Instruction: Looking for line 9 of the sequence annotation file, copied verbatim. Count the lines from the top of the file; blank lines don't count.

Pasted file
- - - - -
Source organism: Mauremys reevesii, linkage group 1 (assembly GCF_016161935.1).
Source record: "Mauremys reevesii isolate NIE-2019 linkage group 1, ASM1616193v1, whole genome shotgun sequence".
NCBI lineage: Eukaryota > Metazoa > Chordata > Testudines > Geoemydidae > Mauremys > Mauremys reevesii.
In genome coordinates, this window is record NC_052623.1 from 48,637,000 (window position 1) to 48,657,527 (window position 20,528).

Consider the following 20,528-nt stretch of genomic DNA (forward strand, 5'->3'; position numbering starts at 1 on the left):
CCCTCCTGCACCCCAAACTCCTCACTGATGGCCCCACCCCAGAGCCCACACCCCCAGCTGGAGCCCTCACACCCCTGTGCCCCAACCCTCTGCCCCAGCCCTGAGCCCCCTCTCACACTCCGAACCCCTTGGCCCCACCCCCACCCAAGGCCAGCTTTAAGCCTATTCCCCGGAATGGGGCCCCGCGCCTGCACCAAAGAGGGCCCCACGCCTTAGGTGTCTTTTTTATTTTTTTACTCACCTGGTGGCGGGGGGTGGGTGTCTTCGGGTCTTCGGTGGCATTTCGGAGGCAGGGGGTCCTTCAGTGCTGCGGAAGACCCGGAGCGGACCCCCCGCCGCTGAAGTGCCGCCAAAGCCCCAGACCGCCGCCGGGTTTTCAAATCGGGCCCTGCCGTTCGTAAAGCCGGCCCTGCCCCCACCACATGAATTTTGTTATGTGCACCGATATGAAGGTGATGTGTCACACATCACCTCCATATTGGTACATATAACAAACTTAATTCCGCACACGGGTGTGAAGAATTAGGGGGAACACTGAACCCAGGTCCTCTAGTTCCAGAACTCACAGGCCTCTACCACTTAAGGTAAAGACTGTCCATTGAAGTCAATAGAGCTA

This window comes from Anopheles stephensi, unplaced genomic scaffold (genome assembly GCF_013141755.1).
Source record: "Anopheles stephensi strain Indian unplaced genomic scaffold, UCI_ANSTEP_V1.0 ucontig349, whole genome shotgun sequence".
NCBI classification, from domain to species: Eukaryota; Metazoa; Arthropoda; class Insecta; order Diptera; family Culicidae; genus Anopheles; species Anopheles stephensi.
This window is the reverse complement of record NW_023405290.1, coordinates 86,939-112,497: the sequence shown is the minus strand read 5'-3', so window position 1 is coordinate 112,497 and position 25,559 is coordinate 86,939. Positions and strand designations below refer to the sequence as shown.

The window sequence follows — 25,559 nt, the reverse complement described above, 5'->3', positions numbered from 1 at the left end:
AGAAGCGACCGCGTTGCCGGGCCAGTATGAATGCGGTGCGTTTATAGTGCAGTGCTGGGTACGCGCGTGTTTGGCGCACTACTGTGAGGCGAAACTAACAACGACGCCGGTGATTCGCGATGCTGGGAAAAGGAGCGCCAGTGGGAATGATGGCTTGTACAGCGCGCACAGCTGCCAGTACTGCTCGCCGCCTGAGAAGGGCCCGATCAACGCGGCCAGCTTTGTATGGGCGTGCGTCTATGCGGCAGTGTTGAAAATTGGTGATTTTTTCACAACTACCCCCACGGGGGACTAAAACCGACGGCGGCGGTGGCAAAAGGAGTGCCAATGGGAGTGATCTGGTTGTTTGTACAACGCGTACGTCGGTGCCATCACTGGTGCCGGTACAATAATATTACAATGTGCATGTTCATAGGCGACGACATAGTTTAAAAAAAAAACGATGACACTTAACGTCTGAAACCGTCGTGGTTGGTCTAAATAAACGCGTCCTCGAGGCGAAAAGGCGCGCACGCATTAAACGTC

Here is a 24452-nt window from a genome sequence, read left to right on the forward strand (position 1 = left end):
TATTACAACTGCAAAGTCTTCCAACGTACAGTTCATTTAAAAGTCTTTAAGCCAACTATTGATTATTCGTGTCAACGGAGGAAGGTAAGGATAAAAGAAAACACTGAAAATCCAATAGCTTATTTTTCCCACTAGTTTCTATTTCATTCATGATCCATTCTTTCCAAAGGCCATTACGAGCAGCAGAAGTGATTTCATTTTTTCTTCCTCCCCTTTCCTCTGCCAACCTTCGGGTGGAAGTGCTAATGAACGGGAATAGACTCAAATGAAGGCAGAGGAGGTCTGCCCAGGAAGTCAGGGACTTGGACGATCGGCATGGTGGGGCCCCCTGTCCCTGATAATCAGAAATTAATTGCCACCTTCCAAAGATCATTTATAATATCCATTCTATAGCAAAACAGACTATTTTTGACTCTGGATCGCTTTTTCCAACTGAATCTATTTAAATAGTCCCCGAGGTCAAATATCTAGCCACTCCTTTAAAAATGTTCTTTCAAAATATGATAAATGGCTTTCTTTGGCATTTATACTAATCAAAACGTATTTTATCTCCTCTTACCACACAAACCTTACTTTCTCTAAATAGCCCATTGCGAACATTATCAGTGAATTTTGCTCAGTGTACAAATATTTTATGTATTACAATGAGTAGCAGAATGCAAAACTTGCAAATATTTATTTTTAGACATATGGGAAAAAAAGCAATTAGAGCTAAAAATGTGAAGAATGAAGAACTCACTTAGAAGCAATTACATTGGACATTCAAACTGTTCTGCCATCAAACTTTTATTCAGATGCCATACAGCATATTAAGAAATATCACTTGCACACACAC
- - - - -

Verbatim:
NCBI classification, from domain to species: Eukaryota; Metazoa; Arthropoda; class Insecta; order Diptera; family Culicidae; genus Anopheles; species Anopheles stephensi.